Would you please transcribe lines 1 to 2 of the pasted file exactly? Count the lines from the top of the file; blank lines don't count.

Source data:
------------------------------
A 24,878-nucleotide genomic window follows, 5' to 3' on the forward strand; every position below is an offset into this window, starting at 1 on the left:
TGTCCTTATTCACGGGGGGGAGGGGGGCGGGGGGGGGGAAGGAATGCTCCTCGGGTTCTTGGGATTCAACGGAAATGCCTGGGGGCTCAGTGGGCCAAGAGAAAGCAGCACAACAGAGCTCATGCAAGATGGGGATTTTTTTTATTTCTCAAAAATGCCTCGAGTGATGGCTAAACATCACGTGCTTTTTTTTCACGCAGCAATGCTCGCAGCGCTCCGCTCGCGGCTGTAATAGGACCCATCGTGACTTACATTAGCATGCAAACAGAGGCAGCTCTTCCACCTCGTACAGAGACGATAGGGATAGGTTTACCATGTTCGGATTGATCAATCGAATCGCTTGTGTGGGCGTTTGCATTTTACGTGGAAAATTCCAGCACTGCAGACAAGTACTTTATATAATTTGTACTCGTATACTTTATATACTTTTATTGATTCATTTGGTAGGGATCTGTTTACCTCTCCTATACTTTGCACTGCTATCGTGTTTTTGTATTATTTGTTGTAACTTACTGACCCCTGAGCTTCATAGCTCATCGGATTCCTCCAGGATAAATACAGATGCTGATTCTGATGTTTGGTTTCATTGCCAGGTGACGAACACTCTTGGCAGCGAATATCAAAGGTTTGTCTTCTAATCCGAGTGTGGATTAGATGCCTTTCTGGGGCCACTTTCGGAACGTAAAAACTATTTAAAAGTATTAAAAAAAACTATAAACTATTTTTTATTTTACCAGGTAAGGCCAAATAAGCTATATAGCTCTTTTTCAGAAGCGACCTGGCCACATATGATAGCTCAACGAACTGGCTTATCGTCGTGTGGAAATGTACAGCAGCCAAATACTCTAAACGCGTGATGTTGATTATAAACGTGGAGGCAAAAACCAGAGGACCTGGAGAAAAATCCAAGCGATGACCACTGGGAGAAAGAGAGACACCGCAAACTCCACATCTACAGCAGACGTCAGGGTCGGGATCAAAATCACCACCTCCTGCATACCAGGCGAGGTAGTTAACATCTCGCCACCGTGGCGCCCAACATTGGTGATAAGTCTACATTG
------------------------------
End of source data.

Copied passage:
A 24,878-nucleotide genomic window follows, 5' to 3' on the forward strand; every position below is an offset into this window, starting at 1 on the left:
TGTCCTTATTCACGGGGGGGAGGGGGGCGGGGGGGGGGAAGGAATGCTCCTCGGGTTCTTGGGATTCAACGGAAATGCCTGGGGGCTCAGTGGGCCAAGAGAAAGCAGCACAACAGAGCTCATGCAAGATGGGGATTTTTTTTATTTCTCAAAAATGCCTCGAGTGATGGCTAAACATCACGTGCTTTTTTTTCACGCAGCAATGCTCGCAGCGCTCCGCTCGCGGCTGTAATAGGACCCATCGTGACTTACATTAGCATGCAAACAGAGGCAGCTCTTCCACCTCGTACAGAGACGATAGGGATAGGTTTACCATGTTCGGATTGATCAATCGAATCGCTTGTGTGGGCGTTTGCATTTTACGTGGAAAATTCCAGCACTGCAGACAAGTACTTTATATAATTTGTACTCGTATACTTTATATACTTTTATTGATTCATTTGGTAGGGATCTGTTTACCTCTCCTATACTTTGCACTGCTATCGTGTTTTTGTATTATTTGTTGTAACTTACTGACCCCTGAGCTTCATAGCTCATCGGATTCCTCCAGGATAAATACAGATGCTGATTCTGATGTTTGGTTTCATTGCCAGGTGACGAACACTCTTGGCAGCGAATATCAAAGGTTTGTCTTCTAATCCGAGTGTGGATTAGATGCCTTTCTGGGGCCACTTTCGGAACGTAAAAACTATTTAAAAGTATTAAAAAAAACTATAAACTATTTTTTATTTTACCAGGTAAGGCCAAATAAGCTATATAGCTCTTTTTCAGAAGCGACCTGGCCACATATGATAGCTCAACGAACTGGCTTATCGTCGTGTGGAAATGTACAGCAGCCAAATACTCTAAACGCGTGATGTTGATTATAAACGTGGAGGCAAAAACCAGAGGACCTGGAGAAAAATCCAAGCGATGACCACTGGGAGAAAGAGAGACACCGCAAACTCCACATCTACAGCAGACGTCAGGGTCGGGATCAAAATCACCACCTCCTGCATACCAGGCGAGGTAGTTAACATCTCGCCACCGTGGCGCCCAACATTGGTGATAAGTCTACATTG